Take the 2-minute tour ×
Mathematics Stack Exchange is a question and answer site for people studying math at any level and professionals in related fields. It's 100% free, no registration required.

My goal is to solve this PDE for $f:[-1,1] \times \mathbb{R}_{\ge 0}\rightarrow \mathbb{C}$ $$ \partial_t f(x,t) = -\partial_x^2 f(x,t) + g(t)V(x)f(x,t).$$

I would consider this PDE to be solved if I get two ODEs just depending on either $x$ or $t$. $$f(x,0)$$ is specified a priori and $\int_{[-1,1]} f^*(x,t)f(x,t) dx=1$ for all $t \ge 0$.

By doing separtion of variables to the PDE $$ \partial_t f(x,t) = -\partial_x^2 f(x,t) + g(t)V(x)f(x,t)$$ I ended up with the equation:

$$\frac{1}{\phi(t)} \partial_t{\phi(t)} = -\frac{1}{\psi(x)}\partial_x^2 \psi(x) + g(t)V(x)$$

where my solution is given by $f(x,t)= \phi(t) \psi(x)$ and $g$ is a $C^{\infty}$ function with compact support and $V \in C^{\infty}$. Does anybody know what the next would be? In my opinion, this result does not look very well as $x$ and $t$ are still connected via the $g,V$ term. Is there any better way to do this? Probably we need to choose $f$ differently? So, what I want to achieve is to get two separate equations for $x$ and $t$. Methods like Fourier transform seem to fail too in this general setting (cause it appears to me that we will end up with a messy convolution of the $g,V$ term that will make it difficult to solve the transformed ODE).

If anything about my question is unclear, please let me know.

EDIT: Okay, this is my first question on stackexchange, probably I need to be more precise: An easy example where an integral transform seems to work is this one:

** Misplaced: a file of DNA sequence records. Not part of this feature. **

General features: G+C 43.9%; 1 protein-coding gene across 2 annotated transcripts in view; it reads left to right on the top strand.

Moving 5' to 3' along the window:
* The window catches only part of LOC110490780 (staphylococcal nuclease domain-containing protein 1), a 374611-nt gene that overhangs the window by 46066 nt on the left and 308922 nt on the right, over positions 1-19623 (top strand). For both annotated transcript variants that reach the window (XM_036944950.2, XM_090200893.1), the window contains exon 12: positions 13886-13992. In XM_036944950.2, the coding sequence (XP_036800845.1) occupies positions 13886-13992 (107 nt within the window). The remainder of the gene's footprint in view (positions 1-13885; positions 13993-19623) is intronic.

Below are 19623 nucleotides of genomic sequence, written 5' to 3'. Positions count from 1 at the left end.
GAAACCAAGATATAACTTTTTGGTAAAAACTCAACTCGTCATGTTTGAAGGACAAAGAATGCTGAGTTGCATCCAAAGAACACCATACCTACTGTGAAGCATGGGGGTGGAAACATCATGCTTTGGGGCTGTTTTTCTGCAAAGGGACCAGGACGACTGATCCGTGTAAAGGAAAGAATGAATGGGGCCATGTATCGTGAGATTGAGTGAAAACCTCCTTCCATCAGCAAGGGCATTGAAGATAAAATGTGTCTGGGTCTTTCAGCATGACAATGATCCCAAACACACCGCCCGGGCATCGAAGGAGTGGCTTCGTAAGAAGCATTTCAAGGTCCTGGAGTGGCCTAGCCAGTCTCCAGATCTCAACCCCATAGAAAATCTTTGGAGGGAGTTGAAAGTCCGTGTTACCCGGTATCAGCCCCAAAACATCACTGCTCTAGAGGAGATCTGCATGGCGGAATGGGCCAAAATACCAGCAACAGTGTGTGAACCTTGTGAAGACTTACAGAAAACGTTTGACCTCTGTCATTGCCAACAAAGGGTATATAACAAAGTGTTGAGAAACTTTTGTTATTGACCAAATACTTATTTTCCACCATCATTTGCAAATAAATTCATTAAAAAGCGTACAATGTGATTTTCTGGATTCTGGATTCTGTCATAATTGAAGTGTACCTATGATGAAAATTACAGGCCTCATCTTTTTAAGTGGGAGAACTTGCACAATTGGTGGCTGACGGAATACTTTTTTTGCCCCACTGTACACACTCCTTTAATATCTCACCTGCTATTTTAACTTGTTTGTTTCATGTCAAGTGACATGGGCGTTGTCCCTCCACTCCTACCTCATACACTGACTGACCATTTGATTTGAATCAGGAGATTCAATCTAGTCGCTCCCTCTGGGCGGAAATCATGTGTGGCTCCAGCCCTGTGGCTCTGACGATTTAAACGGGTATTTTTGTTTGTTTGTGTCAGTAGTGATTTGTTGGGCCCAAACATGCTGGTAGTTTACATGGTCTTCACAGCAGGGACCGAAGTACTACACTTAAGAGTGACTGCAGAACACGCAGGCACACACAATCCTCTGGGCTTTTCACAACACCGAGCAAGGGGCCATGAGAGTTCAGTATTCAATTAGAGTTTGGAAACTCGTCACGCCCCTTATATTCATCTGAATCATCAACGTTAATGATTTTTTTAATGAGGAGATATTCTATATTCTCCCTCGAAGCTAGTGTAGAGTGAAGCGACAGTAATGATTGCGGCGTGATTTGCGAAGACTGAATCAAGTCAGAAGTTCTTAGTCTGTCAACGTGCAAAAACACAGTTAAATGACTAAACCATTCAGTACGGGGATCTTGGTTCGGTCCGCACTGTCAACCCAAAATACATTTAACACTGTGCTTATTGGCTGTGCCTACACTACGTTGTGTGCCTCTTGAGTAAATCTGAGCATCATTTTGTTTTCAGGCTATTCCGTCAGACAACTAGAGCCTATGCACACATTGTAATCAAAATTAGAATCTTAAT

Let's start with an example $g(t) = \delta(t)$.

$$ \partial_t f(x,t) = -\partial_x^2 f(x,t) + \delta(t)V(x)f(x,t).$$

If we do the Laplace transform with respect to $t$ we get:

$$ sF(x,s)-f(x,0) = -\partial_x^2 F(x,s) + V(x)f(x,0).$$

Keeping in mind that $f(x,0)$ is specified a priori, we can sole this ODE(with respect to $x$) and transform it back.

Just out of curiosity: Is this calculation correct? ( I am completely new to the field of PDEs, so this is just what came to my mind). Maybe you could answer this subquestion in the comments, as this of course does not answer the more subtle problem, but it would help me to further understand what I am doing here).

I am really sorry. This is my first question, but apparently nobody wants to answer. I would really try to improve my question if anybody would comment on it.

share|improve this question
In fact this PDE is not directly solvable by separation of variables. –  doraemonpaul Jun 22 at 19:38
@doraemonpaul thank you. do you know a way to do it? or a way to solve my particular example? –  Tobias Hurth Jun 22 at 20:13

Your Answer


By posting your answer, you agree to the privacy policy and terms of service.

Browse other questions tagged or ask your own question.